And those who already have drinking problems are less likely to recover if they smoke marijuana.
A study by researchers at Columbia University and the City University of New York suggest that adults who use marijuana are five times more likely to develop an alcohol use disorder (AUD) compared to adults who don’t smoke cannabis.
Conversely, marijuana users who already have a problem with alcohol abuse or dependence are more likely to see the problem persist, the researchers say. This finding aligns with another study that found that recovering alcoholics who smoked cigarettes were twice as likely to relapse — it’s best to stay away from smoking anything if you want to stay sober.
"Our results suggest that cannabis use appears to be associated with an increased vulnerability to developing an alcohol use disorder, even among those without any history of this," Renee Goodwin, associate professor of Epidemiology at Columbia’s School of Public Health, said in a press statement. "Marijuana use also appears to increase the likelihood that an existing alcohol use disorder will continue over time."
The researchers looked at data from 27,461 adults who enrolled in the National Epidemiologic Survey on Alcohol and Related Conditions. All of these adults first used marijuana at a time when they had no history of alcohol use disorders.
The participants were then assessed at two different time points in the future, and adults who had used marijuana at the first assessment and then again over the following three years —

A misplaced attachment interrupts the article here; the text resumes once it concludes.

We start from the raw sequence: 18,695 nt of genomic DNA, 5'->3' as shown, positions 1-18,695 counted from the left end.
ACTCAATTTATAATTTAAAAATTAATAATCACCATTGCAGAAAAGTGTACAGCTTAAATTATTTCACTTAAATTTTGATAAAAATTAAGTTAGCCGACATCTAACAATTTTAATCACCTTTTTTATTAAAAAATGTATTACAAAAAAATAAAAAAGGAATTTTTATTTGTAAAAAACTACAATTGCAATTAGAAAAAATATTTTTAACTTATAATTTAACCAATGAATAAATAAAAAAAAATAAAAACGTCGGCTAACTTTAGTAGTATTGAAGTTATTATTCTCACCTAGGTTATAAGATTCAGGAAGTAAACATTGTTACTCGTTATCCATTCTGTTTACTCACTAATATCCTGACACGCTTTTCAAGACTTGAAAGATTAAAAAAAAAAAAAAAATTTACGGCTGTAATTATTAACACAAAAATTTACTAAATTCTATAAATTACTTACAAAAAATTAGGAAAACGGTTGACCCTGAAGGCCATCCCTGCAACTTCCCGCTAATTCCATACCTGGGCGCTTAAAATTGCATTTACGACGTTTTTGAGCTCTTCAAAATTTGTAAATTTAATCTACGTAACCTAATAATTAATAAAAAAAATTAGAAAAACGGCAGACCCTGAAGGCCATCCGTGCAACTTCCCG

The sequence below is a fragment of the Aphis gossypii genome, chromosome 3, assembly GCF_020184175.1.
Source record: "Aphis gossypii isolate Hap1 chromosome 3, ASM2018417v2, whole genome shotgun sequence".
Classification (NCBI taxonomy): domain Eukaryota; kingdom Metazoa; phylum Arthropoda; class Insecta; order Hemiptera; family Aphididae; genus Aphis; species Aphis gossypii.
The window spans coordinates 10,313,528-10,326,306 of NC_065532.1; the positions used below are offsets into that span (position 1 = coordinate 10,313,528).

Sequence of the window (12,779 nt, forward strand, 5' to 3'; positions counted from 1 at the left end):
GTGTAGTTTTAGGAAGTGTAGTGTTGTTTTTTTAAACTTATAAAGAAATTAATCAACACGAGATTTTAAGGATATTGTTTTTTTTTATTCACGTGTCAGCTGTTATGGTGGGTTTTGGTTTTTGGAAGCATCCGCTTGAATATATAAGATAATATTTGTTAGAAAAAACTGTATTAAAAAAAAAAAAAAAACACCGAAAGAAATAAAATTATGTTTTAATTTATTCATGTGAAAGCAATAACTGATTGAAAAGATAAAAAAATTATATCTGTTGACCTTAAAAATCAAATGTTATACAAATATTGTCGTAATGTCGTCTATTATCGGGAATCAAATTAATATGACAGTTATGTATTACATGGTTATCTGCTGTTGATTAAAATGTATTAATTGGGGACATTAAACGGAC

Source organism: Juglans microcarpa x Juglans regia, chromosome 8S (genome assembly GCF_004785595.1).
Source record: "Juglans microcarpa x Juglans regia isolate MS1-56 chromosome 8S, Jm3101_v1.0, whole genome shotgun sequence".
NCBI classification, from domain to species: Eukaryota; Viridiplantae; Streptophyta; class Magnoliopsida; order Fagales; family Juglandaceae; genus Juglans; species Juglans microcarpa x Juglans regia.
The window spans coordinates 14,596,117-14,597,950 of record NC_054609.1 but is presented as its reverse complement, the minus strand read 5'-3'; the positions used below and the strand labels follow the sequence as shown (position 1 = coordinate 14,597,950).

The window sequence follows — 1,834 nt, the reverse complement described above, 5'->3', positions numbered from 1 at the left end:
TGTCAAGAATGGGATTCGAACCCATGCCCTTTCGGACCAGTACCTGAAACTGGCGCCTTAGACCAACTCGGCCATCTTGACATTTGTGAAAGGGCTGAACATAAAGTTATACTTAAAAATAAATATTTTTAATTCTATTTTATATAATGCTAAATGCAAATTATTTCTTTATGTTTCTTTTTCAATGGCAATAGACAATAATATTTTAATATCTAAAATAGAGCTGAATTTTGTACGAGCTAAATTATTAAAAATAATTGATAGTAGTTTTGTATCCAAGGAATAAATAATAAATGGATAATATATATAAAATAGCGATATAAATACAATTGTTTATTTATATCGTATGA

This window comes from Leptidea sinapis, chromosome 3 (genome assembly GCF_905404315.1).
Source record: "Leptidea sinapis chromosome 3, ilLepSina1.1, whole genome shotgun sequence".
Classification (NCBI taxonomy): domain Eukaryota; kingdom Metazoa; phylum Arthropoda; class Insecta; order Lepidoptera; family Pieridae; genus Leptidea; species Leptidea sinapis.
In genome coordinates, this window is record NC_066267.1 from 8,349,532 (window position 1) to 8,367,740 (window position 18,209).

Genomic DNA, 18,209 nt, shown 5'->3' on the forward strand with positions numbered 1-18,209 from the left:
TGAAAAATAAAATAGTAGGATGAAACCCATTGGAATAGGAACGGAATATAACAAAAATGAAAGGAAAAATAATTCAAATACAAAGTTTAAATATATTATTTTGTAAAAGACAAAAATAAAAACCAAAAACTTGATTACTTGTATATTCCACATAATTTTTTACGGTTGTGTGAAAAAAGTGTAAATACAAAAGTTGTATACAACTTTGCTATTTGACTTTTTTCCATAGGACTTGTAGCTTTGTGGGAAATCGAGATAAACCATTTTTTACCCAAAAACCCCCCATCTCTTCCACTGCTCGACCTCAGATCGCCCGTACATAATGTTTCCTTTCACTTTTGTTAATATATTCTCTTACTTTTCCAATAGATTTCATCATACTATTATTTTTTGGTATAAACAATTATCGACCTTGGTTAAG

23 percent of the participants — were five times more likely to develop an alcohol use problem, compared to the adults who hadn’t used marijuana (5 percent).
Also, adults who had drinking problems but didn’t use cannabis were significantly more likely to be in recovery from their alcohol use disorders at the three-year follow-up, the researchers report.
"From a public health standpoint we recommend that further research be conducted to understand the pathways underlying these relationships as well as the degree to which various potentially vulnerable population subgroups -- youth, for example -- are at increased risk," noted Goodwin.
"If future research confirms these findings, investigating whether preventing or delaying first use of marijuana might reduce the risk of developing alcohol use disorders among some segments of the population may be worthwhile."
The study was supported by the National Institutes of Health and the National Institute on Drug Abuse, and the authors report no conflicts of interest.
While there’s a growing amount of evidence that advocates the benefits of smoking marijuana — it can help people overcome eating disorders and reduce the frequency of migraines, for example — but it’s important to also understand the risks that come with lighting up.